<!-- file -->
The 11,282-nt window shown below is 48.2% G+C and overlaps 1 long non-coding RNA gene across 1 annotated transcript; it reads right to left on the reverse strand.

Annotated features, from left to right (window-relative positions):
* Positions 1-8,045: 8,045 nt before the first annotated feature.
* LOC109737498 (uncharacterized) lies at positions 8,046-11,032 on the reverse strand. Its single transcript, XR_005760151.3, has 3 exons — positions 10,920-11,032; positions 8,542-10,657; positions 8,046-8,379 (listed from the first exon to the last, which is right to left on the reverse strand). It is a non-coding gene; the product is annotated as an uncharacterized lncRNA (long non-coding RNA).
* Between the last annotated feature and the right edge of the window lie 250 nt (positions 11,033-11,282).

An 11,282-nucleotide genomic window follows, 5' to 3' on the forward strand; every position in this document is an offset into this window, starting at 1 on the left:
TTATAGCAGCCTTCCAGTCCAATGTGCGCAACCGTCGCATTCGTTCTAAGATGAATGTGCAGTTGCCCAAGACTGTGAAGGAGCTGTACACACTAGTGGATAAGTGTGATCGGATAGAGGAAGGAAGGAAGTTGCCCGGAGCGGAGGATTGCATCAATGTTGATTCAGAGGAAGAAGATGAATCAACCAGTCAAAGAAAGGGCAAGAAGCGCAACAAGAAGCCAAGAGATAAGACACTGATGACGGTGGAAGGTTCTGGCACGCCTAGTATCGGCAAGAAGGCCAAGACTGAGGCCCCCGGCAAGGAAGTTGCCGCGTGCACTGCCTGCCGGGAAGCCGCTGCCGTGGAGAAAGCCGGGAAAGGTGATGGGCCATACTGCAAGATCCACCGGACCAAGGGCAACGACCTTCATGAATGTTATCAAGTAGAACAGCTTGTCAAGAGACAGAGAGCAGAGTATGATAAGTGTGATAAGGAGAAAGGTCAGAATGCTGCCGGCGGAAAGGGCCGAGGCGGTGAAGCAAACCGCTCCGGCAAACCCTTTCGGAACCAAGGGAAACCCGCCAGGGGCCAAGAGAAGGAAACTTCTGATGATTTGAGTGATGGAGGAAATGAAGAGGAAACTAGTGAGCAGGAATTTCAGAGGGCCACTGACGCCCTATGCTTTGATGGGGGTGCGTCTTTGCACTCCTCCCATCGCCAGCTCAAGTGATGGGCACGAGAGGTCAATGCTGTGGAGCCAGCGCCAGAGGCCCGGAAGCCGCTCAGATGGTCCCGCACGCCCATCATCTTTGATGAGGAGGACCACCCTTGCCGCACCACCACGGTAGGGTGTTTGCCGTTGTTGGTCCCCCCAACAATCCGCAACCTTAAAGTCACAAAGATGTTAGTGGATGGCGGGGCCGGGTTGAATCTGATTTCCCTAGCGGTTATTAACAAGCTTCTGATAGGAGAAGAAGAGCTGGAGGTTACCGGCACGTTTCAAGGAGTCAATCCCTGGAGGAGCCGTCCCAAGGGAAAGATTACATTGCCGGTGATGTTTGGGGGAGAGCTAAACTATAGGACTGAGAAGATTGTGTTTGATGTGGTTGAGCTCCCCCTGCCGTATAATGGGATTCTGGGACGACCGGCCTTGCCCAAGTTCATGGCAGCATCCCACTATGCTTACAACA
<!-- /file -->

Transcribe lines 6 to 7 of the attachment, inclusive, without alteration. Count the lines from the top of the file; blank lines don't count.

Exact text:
An 11,282-nucleotide genomic window follows, 5' to 3' on the forward strand; every position in this document is an offset into this window, starting at 1 on the left:
TTATAGCAGCCTTCCAGTCCAATGTGCGCAACCGTCGCATTCGTTCTAAGATGAATGTGCAGTTGCCCAAGACTGTGAAGGAGCTGTACACACTAGTGGATAAGTGTGATCGGATAGAGGAAGGAAGGAAGTTGCCCGGAGCGGAGGATTGCATCAATGTTGATTCAGAGGAAGAAGATGAATCAACCAGTCAAAGAAAGGGCAAGAAGCGCAACAAGAAGCCAAGAGATAAGACACTGATGACGGTGGAAGGTTCTGGCACGCCTAGTATCGGCAAGAAGGCCAAGACTGAGGCCCCCGGCAAGGAAGTTGCCGCGTGCACTGCCTGCCGGGAAGCCGCTGCCGTGGAGAAAGCCGGGAAAGGTGATGGGCCATACTGCAAGATCCACCGGACCAAGGGCAACGACCTTCATGAATGTTATCAAGTAGAACAGCTTGTCAAGAGACAGAGAGCAGAGTATGATAAGTGTGATAAGGAGAAAGGTCAGAATGCTGCCGGCGGAAAGGGCCGAGGCGGTGAAGCAAACCGCTCCGGCAAACCCTTTCGGAACCAAGGGAAACCCGCCAGGGGCCAAGAGAAGGAAACTTCTGATGATTTGAGTGATGGAGGAAATGAAGAGGAAACTAGTGAGCAGGAATTTCAGAGGGCCACTGACGCCCTATGCTTTGATGGGGGTGCGTCTTTGCACTCCTCCCATCGCCAGCTCAAGTGATGGGCACGAGAGGTCAATGCTGTGGAGCCAGCGCCAGAGGCCCGGAAGCCGCTCAGATGGTCCCGCACGCCCATCATCTTTGATGAGGAGGACCACCCTTGCCGCACCACCACGGTAGGGTGTTTGCCGTTGTTGGTCCCCCCAACAATCCGCAACCTTAAAGTCACAAAGATGTTAGTGGATGGCGGGGCCGGGTTGAATCTGATTTCCCTAGCGGTTATTAACAAGCTTCTGATAGGAGAAGAAGAGCTGGAGGTTACCGGCACGTTTCAAGGAGTCAATCCCTGGAGGAGCCGTCCCAAGGGAAAGATTACATTGCCGGTGATGTTTGGGGGAGAGCTAAACTATAGGACTGAGAAGATTGTGTTTGATGTGGTTGAGCTCCCCCTGCCGTATAATGGGATTCTGGGACGACCGGCCTTGCCCAAGTTCATGGCAGCATCCCACTATGCTTACAACA